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AP Top Georgia Headlines at 3:02 a.m. EDT

Woman who stole from Georgia doctors pleads guilty

Family: Delta tied woman with disability to wheelchair

Pandora to create 250 jobs in Atlanta

Judge accused of asking to pull funds from court registry

Colleges to compete in UAW-Ford sponsored debate in Detroit

Genetic sleuthing bolsters food poisoning searches

ATLANTA (AP) - Disease hunters are using genetic sequencing in their investigation of the ongoing food poisoning outbreak linked to romaine lettuce, a technique that is revolutionizing the detection of germs in food.

The genetic analysis is being used to bolster investigations and - in some cases - connect the dots between what were once seemingly unrelated illnesses. It also is uncovering previously unfathomed sources of food poisoning, including one outbreak from apples dipped in caramel.

So far, most of the work has largely focused on one germ, listeria. But it is expanding. By the end of this year, labs in all 50 states are expected to also be using genetic sequencing for much more common causes of food poisoning outbreaks, including salmonella and the E. coli bacteria linked to recent lettuce outbreak.

That means the number of identifiable outbreaks are likely to explode even if the number of illnesses don't.

"There are a lot of outbreaks where they don't connect the dots. Now they're going to be connected," said Michael Doyle, a retired University of Georgia professor who is an expert on foodborne illness.

Not only that: The new DNA testing is enabling disease detectives to spot food contamination before anyone is aware of a resulting human illness - the equivalent of starting a murder investigation by finding a gun first and then looking for someone with a gunshot wound.

"It's turning around how outbreaks are figured out," said Bill Marler, a prominent Seattle lawyer who has made a business of suing companies whose products sicken people.

Marler added that the program is in its early stages and it's too early to call it a success. But he said the new approach has the potential to transform how and when outbreaks come to light.

The Centers for Disease Control and Prevention is driving the program. It estimates that 48 million Americans get sick - and 3,000 die - from food poisoning each year.

The new technique relies on whole genome sequencing, which has been used in biology for more than two decades. The laboratory process determines nearly all of an organism's DNA, the genetic material needed to build and maintain an organism. And scientists use software to compare the DNA of specimens to see if they are the same strain and how resistant they are to current medicines.

The technique allows the analysis to become faster, cheaper and more automated, said Dr. Robert Tauxe, one of the CDC's leading experts on food poisoning.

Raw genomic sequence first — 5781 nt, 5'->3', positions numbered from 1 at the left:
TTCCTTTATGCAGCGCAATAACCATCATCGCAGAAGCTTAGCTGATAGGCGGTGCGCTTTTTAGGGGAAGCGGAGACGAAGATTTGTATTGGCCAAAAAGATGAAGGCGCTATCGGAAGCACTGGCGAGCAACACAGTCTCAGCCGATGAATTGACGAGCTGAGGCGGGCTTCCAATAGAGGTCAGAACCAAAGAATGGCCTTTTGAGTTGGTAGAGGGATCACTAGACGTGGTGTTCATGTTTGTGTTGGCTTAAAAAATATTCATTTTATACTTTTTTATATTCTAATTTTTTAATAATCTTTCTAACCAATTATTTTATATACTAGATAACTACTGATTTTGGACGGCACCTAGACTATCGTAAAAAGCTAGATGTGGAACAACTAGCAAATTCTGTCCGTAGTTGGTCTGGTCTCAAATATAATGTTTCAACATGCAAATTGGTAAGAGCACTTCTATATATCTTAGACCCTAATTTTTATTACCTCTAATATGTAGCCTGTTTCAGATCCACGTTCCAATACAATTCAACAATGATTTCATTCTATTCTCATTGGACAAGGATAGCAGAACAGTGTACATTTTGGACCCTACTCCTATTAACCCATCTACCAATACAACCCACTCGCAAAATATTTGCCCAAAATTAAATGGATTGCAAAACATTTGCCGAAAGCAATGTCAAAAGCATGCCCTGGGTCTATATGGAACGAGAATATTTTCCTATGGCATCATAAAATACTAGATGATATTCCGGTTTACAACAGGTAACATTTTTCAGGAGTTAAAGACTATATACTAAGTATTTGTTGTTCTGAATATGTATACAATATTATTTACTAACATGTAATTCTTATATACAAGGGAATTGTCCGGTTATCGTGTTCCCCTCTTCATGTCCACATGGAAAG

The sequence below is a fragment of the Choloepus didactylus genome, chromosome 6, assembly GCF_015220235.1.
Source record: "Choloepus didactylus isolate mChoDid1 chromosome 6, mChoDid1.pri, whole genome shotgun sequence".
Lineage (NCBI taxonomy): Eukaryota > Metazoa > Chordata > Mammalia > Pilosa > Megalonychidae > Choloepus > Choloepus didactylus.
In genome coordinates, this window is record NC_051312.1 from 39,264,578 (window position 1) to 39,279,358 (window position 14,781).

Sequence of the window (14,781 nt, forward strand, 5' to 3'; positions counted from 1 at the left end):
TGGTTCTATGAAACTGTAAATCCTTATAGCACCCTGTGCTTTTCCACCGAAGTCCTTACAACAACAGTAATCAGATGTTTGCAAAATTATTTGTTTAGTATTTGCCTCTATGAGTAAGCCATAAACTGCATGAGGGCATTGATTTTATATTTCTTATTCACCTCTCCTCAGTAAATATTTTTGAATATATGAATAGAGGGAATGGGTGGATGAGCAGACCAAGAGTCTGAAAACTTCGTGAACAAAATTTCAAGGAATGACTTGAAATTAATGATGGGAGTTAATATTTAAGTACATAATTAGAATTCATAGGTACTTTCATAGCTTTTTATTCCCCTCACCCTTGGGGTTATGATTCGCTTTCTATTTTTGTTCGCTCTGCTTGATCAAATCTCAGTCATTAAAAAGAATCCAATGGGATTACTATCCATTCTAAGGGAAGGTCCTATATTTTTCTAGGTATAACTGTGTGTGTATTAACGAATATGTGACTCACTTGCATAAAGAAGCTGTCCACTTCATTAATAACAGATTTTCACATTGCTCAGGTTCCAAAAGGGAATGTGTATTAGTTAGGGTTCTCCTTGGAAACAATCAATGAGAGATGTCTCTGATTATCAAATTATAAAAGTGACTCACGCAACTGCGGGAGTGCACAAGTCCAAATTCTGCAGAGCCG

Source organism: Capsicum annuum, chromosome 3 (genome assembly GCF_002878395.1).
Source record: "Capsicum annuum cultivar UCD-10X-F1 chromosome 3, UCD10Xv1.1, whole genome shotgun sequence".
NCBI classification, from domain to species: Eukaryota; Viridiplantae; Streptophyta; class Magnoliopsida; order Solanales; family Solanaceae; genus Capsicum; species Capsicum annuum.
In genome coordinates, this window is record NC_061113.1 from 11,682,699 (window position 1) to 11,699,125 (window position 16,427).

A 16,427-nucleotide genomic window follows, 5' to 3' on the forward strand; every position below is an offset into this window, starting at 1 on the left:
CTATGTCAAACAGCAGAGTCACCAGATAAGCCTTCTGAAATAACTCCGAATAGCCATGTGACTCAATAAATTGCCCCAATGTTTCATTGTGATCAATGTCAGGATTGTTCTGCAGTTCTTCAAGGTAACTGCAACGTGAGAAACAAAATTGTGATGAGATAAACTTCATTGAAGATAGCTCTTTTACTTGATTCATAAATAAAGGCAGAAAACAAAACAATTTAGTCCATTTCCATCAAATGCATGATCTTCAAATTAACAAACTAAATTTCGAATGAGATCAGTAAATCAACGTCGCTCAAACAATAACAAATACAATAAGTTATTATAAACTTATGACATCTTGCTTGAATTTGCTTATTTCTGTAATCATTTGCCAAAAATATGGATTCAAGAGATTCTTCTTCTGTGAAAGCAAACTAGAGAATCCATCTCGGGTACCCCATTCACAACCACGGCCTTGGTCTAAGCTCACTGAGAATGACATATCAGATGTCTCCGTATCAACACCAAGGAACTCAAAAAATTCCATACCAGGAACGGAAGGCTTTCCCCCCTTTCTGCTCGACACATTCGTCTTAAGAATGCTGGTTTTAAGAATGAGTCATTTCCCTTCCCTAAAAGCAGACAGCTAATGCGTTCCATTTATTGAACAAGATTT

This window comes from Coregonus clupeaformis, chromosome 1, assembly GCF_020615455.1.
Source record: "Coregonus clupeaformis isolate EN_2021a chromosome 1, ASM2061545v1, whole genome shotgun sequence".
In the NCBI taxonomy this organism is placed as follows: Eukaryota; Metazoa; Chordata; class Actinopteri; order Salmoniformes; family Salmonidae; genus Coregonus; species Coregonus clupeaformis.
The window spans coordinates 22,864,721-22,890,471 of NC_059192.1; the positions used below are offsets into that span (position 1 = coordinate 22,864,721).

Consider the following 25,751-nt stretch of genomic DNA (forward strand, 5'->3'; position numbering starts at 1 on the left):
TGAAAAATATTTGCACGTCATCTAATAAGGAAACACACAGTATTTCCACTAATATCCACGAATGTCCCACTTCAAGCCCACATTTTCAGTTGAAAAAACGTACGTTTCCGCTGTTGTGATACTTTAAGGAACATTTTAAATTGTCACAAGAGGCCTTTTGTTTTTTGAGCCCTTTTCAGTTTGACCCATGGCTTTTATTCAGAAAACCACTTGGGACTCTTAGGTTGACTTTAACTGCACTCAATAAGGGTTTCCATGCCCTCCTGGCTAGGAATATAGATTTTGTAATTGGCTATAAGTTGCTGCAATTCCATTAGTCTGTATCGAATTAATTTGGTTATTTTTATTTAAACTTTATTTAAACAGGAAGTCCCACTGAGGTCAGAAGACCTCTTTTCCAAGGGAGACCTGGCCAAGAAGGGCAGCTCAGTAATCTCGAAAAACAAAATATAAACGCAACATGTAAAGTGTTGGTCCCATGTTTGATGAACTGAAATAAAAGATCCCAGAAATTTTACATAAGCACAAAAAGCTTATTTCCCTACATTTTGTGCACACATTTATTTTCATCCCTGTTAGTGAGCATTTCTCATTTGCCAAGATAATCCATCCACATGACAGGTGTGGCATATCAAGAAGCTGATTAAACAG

Plans are to use the technology against several germs that cause food poisoning, but so far all the work has concentrated on listeria. The bacteria cause around 1,600 illnesses each year, a tiny fraction of U.S. foodborne disease diagnoses. But it is a particularly lethal infection, killing nearly one in five people who get it.

Historically, listeria-caused outbreaks were known as "the graveyard of epidemiology." It could take weeks for people to develop symptoms, meaning food evidence was discarded - and some of the patients were dead - by the time officials began to sort things out.

From 1983 to 1997, only five listeria outbreaks were identified in the United States. They were obvious and large - with a median of 54 cases per outbreak.

That's how it was with other food poisoning outbreaks, too.

"Most foodborne outbreaks were detected because it happened in one place," like in a town where a popular restaurant's customers grew ill, Tauxe said.

Outbreaks were investigated by asking people what they ate before they got sick, and then comparing notes to see what patients had in common.

The field took a big step in the 1990s, after a frightening outbreak erupted in the Seattle area. Four deaths and more than 700 illnesses in four states eventually were traced to undercooked Jack in the Box restaurant hamburgers contaminated with E. coli.

The outbreak prodded the CDC to develop a program that relied on a technique called pulsed-field gel electrophoresis in which investigators could look at a germ's DNA in clumps. It helped health officials more easily link illnesses, but it was imperfect: It couldn't make exact matches and sometimes missed when cases were related.

Then came whole genome sequencing.

The CDC began using the technique in food poisoning investigations in 2013. Initially state labs sent samples to a CDC lab in Atlanta for testing. Now, the CDC is working to get labs in all 50 states up and running.

Last year, the federal agency awarded about $32 million to state and city health departments to work on foodborne, waterborne and fungal disease outbreaks. That included $12 million to help them set up whole genome sequencing technology.

Since whole genome sequencing began, the CDC says it's catching more listeria outbreaks with a food source identified. By that measure, the number rose from about two per year to an average of more than six per year from 2014 to 2016.

One of the first success stories came a couple of weeks after Halloween in 2014, when listeria cases began popping up in Arizona, New Mexico and the Midwest. Through whole genome sequencing, investigators discovered about three dozen people had been sickened.